Assuming that you are using Azure Pack as an interface to a private cloud or a hybrid cloud, you will also need to make sure that no capability profiles have been defined at the cloud level. This is easy enough to do. From within the Virtual Machine Manager console, select the VMs and Services workspace. Now, expand the Clouds container, and then select the cloud within which the VM template will be used. Right click on this cloud and then choose the Properties command from the resulting shortcut menu. When you do, Windows will display the cloud’s properties dialog box.

The process of verifying that no capability profile is associated with your private cloud is very similar to that of making sure that no capability profile is associated with the VM template that you created. Simply select the Capability Profile tab and you will see a series of check boxes corresponding to the various capability profiles. Once again, there are capability profiles for ESX Server, Hyper-V, and Xen Server. Make sure to deselect any capability profiles whose check boxes have been selected and then click OK. Your VM Template should now be ready to use.

Creating a Virtual Machine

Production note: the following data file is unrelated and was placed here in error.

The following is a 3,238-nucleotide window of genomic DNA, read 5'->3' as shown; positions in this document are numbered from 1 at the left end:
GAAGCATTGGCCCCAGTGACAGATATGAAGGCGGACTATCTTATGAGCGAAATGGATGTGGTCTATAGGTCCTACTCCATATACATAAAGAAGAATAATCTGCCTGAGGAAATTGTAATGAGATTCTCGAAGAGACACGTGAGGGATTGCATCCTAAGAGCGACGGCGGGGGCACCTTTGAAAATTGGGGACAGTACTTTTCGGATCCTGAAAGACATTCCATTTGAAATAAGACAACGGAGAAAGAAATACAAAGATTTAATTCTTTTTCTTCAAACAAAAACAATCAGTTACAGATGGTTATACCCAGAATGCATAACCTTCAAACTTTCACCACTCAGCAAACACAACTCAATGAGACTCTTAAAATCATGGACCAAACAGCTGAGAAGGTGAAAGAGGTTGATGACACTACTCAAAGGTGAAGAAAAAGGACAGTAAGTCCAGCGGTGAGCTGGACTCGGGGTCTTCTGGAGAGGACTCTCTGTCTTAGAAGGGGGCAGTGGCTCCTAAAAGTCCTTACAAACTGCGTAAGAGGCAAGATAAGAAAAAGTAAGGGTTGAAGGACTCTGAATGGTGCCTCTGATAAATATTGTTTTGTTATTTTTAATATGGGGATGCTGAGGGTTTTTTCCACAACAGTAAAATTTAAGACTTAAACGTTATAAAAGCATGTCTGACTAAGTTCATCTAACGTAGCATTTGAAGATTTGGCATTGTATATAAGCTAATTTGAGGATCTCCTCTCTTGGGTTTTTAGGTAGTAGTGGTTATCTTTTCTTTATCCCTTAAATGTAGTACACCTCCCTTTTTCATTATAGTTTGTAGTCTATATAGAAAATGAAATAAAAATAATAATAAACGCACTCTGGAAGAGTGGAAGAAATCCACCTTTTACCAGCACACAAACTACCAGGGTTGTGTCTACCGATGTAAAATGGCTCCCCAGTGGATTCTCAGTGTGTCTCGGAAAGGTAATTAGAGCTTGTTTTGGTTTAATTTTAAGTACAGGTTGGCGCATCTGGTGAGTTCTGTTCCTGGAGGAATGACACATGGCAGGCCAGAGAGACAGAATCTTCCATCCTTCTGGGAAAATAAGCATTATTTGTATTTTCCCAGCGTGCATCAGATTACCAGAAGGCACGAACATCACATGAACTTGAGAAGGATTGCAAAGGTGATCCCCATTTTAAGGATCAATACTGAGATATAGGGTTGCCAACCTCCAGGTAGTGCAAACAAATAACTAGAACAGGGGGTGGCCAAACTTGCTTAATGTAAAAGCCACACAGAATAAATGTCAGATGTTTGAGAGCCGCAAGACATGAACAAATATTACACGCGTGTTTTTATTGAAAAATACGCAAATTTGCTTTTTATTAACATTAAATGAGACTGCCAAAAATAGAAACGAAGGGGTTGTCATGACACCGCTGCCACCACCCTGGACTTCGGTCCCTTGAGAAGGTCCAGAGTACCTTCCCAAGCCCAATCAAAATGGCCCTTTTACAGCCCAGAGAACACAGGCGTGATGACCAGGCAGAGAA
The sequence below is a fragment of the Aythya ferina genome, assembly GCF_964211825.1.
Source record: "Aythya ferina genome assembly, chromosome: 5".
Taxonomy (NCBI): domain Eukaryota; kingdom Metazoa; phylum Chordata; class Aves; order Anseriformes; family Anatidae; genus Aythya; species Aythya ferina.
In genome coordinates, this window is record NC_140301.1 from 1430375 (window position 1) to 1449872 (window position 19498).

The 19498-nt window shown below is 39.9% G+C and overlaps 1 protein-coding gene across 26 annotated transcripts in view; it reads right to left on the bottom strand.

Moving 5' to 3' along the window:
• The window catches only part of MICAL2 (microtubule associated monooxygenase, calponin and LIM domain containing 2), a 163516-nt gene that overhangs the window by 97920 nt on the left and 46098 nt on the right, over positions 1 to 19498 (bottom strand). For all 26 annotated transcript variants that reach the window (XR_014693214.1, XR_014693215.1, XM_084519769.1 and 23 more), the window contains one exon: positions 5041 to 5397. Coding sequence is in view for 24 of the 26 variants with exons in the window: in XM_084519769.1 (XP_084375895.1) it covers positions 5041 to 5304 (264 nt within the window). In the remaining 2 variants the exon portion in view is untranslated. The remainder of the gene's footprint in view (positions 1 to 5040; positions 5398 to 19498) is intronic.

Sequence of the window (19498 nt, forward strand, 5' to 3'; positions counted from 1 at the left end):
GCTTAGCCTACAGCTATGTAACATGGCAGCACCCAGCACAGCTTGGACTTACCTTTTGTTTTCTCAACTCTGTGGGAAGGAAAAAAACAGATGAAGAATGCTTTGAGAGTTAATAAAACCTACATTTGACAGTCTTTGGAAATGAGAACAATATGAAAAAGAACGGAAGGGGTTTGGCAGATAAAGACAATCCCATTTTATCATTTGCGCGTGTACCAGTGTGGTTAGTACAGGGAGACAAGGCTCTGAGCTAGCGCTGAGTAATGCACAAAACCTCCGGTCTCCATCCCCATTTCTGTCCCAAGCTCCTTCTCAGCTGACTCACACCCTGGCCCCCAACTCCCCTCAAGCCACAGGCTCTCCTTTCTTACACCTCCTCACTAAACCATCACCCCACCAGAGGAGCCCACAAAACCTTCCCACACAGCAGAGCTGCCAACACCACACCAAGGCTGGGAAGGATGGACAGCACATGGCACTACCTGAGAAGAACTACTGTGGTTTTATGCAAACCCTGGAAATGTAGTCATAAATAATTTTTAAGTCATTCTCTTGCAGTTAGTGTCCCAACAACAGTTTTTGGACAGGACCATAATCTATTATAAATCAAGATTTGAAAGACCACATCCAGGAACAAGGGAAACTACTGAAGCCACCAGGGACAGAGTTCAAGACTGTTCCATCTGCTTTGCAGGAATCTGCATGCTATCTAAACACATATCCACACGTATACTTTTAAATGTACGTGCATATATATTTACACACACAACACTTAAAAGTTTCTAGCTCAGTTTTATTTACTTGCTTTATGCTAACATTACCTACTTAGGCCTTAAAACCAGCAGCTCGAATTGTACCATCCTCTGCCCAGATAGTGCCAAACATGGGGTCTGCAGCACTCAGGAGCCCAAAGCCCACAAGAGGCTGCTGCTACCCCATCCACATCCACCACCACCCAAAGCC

I want to conclude this article and this article series by explaining how a tenant would go about creating a new virtual machine from the VM template that you have added to Microsoft Azure Pack. For the sake of this discussion, I am assuming that the user has already been given permission to access the private cloud.

So with that said, open your browser and navigate to the tenant portal. As mentioned in one of the previous articles in this series, Azure Pack consists of two separate Web portals – an administrative portal and a tenant portal. As the names imply, cloud level administrative tasks are performed through the administrative portal, and end user activities are done within the tenant portal.

Once the tenant portal opens, it is tempting to go ahead and log in with your test user account, but you won’t be able to. You have to sign up first. Fortunately, signing up is easy. You (and eventually the end users) must simply click on the Signup link, enter an E-mail address, and then enter and confirm a password. Assuming that you have already given the user account the appropriate permissions (by adding the account to the Tenant Administrators group), the user account will be logged in as a part of the subscription process.